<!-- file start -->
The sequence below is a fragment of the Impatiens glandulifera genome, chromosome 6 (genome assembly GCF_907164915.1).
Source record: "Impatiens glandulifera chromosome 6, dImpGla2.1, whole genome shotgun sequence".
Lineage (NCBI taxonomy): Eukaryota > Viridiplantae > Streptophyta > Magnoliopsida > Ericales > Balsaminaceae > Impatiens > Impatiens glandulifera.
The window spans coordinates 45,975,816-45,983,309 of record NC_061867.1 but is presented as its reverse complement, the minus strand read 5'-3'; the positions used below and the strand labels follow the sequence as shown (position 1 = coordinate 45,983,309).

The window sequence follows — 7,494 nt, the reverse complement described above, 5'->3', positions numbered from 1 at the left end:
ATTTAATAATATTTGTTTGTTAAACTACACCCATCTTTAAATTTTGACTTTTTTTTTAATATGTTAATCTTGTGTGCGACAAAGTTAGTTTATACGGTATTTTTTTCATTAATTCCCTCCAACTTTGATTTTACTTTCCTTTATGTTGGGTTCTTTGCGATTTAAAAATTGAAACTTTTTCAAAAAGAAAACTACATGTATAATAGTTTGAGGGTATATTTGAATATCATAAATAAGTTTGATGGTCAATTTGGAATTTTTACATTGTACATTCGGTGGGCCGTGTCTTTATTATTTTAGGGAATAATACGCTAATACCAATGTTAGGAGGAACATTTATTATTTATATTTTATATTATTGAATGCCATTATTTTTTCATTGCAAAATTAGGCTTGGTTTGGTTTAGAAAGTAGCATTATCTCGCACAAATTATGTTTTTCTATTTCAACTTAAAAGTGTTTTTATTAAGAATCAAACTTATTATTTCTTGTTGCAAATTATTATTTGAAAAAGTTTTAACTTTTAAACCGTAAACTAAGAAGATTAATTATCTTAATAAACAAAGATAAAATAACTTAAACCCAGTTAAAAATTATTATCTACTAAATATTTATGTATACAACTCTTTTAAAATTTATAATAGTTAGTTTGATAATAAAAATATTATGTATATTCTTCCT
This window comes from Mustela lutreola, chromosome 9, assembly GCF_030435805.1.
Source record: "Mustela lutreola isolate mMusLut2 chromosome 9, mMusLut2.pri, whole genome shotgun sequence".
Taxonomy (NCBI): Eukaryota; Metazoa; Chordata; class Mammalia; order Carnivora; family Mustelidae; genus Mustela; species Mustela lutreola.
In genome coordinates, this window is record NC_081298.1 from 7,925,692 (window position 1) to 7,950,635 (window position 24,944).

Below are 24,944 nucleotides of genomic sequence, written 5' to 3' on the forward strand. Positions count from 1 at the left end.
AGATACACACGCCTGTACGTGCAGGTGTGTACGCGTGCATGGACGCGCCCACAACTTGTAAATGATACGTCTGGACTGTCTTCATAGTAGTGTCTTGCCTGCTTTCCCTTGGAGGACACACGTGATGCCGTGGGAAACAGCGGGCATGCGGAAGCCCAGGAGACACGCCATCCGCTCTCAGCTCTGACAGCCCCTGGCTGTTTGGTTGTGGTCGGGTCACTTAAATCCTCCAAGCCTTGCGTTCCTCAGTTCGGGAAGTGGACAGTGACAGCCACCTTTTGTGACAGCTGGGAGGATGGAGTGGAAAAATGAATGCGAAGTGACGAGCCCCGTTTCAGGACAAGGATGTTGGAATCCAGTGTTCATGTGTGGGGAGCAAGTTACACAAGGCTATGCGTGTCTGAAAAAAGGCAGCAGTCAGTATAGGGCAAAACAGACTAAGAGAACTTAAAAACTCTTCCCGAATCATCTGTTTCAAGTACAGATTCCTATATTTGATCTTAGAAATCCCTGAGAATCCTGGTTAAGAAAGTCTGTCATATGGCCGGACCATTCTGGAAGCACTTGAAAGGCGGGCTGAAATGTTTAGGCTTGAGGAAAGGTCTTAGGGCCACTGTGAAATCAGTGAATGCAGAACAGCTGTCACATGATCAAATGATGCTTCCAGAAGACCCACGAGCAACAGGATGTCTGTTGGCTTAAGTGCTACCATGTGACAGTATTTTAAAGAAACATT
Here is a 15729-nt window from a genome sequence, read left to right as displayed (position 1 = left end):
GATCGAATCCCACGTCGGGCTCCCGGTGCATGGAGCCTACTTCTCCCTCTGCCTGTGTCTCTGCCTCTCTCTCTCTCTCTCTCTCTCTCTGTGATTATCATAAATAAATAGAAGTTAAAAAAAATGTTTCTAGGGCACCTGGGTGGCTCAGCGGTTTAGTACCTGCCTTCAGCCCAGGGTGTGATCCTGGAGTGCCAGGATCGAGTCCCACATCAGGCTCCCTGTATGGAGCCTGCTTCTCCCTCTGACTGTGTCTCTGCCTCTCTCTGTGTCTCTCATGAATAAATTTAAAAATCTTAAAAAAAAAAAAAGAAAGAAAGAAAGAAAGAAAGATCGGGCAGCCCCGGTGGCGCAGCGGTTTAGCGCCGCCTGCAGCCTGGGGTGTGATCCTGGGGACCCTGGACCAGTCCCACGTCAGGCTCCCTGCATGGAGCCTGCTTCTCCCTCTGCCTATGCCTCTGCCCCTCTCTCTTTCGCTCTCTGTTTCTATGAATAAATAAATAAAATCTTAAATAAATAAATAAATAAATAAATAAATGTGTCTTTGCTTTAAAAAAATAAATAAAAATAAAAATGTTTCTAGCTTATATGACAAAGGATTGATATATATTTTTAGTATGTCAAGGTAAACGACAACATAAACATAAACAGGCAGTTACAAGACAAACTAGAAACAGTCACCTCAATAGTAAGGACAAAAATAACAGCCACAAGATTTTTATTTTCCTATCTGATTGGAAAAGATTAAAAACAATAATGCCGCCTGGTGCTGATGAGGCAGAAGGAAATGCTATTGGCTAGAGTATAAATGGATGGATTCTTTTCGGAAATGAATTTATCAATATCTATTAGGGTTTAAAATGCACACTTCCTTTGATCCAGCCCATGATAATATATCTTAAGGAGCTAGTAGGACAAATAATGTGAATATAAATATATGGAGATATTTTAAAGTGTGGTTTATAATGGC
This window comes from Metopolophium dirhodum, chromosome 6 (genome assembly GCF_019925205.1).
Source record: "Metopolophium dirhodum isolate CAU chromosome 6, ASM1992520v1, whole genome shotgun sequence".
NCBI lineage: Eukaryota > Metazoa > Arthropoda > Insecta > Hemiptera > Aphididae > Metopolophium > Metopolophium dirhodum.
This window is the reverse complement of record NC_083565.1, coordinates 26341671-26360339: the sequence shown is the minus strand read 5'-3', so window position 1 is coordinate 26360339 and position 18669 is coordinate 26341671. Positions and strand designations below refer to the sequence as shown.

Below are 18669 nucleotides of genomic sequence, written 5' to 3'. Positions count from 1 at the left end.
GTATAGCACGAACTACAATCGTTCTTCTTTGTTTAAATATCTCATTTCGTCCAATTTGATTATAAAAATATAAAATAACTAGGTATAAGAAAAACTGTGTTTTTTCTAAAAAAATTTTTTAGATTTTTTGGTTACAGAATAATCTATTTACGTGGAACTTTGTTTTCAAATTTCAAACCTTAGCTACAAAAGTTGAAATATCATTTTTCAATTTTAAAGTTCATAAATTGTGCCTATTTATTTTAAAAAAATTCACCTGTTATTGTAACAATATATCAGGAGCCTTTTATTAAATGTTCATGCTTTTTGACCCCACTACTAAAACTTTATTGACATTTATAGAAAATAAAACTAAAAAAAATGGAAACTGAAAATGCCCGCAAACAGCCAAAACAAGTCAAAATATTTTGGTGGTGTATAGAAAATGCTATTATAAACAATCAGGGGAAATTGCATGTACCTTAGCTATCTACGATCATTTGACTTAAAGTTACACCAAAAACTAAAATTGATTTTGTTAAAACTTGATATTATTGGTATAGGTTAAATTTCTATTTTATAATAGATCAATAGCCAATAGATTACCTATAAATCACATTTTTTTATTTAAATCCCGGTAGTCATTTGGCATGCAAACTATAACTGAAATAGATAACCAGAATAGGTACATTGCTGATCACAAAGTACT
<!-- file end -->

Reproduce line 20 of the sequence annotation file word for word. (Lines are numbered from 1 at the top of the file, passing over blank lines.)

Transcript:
GTATAGCACGAACTACAATCGTTCTTCTTTGTTTAAATATCTCATTTCGTCCAATTTGATTATAAAAATATAAAATAACTAGGTATAAGAAAAACTGTGTTTTTTCTAAAAAAATTTTTTAGATTTTTTGGTTACAGAATAATCTATTTACGTGGAACTTTGTTTTCAAATTTCAAACCTTAGCTACAAAAGTTGAAATATCATTTTTCAATTTTAAAGTTCATAAATTGTGCCTATTTATTTTAAAAAAATTCACCTGTTATTGTAACAATATATCAGGAGCCTTTTATTAAATGTTCATGCTTTTTGACCCCACTACTAAAACTTTATTGACATTTATAGAAAATAAAACTAAAAAAAATGGAAACTGAAAATGCCCGCAAACAGCCAAAACAAGTCAAAATATTTTGGTGGTGTATAGAAAATGCTATTATAAACAATCAGGGGAAATTGCATGTACCTTAGCTATCTACGATCATTTGACTTAAAGTTACACCAAAAACTAAAATTGATTTTGTTAAAACTTGATATTATTGGTATAGGTTAAATTTCTATTTTATAATAGATCAATAGCCAATAGATTACCTATAAATCACATTTTTTTATTTAAATCCCGGTAGTCATTTGGCATGCAAACTATAACTGAAATAGATAACCAGAATAGGTACATTGCTGATCACAAAGTACT